Thomas Shapcott reviews 'Nowhere Man: Stories, 1984-1992' by John Irving

December 1992, no. 147 01 December 1992
Thomas Shapcott reviews 'Nowhere Man: Stories, 1984-1992' by John Irving
These stories are well written and rather depressing. That makes them, I guess, rather representative of what one might call the current state of short-story writing by urban males. One thinks immediately of recent collections by Garry Disher and Nick Earls. There seem to be a few basic starting off points, the most notable being in the delineation of defensiveness and insecurities that give the m ... (read more)

Thomas Shapcott reviews 'Remember Me, Jimmy James' by Steven Carroll

December 1992, no. 147 01 December 1992
Thomas Shapcott reviews 'Remember Me, Jimmy James' by Steven Carroll
A first novel written with fine-honed discretion and linking three generations of very ordinary Australians, this book has a satisfying sense of the continuities and disjunctions within families. The story is rich in small, telling details and wonderfully laconic verbal exchanges (if that is not too heady a word) between couple whose feeling towards each other have been long eroded by habit. Yet ... (read more)

'Festival Days' by Tom Shapcott

August 2001, no. 233 01 October 2001
Attending a poetry festival is not normally considered a life-threatening event (not even if you are prone to deep vein thrombosis from constant sitting) but when I told my family I was going to Struga, I was greeted by worried looks and expressions of deep concern. Struga is in the Republic of Macedonia. Just days before, Macedonian hotheads had set fire to a mosque in Prilip (not that far from S ... (read more)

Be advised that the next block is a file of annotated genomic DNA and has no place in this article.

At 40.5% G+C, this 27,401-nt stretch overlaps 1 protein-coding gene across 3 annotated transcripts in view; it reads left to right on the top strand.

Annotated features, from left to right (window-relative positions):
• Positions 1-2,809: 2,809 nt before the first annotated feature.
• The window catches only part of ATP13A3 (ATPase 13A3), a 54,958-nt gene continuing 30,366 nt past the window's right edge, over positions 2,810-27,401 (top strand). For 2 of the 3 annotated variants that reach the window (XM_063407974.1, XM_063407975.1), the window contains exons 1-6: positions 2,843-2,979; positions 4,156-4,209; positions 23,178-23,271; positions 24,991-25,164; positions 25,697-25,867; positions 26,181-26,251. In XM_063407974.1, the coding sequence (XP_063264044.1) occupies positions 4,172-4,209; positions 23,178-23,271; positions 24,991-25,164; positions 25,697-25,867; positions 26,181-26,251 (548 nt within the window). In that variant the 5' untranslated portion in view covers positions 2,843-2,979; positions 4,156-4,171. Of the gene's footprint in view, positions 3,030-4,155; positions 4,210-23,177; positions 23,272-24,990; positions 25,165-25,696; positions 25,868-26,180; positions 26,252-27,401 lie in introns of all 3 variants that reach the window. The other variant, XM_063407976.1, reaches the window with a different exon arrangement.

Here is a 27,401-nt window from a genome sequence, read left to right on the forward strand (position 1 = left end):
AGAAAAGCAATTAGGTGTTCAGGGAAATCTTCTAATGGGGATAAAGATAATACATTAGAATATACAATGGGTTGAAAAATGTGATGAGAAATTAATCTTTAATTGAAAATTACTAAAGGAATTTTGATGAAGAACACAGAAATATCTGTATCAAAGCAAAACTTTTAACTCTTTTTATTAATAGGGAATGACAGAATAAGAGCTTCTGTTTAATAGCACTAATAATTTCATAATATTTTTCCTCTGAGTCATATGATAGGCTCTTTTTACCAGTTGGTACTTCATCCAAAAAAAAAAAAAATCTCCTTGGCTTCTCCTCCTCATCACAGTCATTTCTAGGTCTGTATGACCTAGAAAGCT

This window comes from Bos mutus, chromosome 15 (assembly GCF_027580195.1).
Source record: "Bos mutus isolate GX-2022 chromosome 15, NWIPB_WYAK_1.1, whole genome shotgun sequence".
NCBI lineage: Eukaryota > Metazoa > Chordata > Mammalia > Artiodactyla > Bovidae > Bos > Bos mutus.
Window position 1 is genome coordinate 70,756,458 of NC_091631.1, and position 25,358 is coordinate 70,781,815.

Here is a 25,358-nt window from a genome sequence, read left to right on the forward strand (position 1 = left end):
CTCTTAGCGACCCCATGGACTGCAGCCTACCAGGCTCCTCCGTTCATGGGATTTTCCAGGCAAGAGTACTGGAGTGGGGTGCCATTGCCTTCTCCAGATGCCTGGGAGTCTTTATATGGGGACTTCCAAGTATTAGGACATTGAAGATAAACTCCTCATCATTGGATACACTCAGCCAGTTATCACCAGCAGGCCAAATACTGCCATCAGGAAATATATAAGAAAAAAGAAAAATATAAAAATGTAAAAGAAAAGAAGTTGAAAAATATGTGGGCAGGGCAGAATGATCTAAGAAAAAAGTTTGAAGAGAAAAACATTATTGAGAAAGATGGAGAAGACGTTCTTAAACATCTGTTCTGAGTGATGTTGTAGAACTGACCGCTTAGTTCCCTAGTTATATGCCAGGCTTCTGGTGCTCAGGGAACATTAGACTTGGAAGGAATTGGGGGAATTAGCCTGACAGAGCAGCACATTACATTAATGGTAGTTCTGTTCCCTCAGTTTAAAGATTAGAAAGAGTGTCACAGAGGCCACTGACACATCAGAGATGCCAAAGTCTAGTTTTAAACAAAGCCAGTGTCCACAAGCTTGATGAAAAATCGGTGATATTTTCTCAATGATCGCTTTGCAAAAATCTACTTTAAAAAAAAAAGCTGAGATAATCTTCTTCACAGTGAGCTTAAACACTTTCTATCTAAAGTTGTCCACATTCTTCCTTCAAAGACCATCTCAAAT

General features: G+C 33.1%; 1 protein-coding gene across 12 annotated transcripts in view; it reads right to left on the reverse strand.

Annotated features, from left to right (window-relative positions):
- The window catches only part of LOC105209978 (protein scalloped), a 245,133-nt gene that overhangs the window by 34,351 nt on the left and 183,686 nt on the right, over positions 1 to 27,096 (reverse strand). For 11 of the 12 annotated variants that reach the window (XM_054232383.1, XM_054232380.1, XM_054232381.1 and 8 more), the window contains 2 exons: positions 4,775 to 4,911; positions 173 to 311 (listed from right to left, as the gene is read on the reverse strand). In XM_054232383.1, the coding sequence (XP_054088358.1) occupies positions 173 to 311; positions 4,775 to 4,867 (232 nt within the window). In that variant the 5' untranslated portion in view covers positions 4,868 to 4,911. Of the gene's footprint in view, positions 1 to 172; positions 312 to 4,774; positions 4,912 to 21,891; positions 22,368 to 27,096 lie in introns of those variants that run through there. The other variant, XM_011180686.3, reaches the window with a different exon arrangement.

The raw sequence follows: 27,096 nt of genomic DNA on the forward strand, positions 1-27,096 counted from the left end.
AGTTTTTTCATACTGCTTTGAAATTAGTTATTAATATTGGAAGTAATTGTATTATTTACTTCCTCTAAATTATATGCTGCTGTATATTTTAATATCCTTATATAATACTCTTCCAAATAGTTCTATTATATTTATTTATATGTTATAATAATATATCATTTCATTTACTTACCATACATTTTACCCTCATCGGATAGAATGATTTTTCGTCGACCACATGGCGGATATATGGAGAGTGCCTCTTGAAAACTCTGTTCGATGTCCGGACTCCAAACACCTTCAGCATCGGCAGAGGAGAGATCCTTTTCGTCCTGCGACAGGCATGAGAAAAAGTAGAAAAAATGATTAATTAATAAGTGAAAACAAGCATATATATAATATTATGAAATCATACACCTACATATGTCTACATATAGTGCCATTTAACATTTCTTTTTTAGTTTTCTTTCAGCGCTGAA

Thomas Shapcott reviews 'Double Take: Six incorrect essays' edited by Peter Coleman

April 1996, no. 179 01 April 1996
Thomas Shapcott reviews 'Double Take: Six incorrect essays' edited by Peter Coleman
I approached this collection of essays with some sense of anticipation, thinking ‘Do David Williamson, Beatrice Faust, Jamie Grant, Frank Moorhouse, Les Murray, and Christopher Pearson have something in common? If so, what?’ When I read Peter Coleman’s introduction with its language of battle lines and militarist imagery, I was certainly aware of an Us vs Them program, with the demon as Pol ... (read more)

Thomas Shapcott reviews 'To the Islands' and 'Tourmaline' by Randolph Stow

December 2002-January 2003, no. 247 01 December 2002
Thomas Shapcott reviews 'To the Islands' and 'Tourmaline' by Randolph Stow
Before the age of thirty, Randolph Stow had published five novels and a prize-winning collection of poetry. In Australia, only Kenneth Mackenzie, another Sandgroper, had made a similar youthful impact. Mackenzie’s first book, The Young Desire It, was published in 1937, though I believe drafted some time before that. Stow’s The Haunted Land (1956) was written when he was only seventeen. When an ... (read more)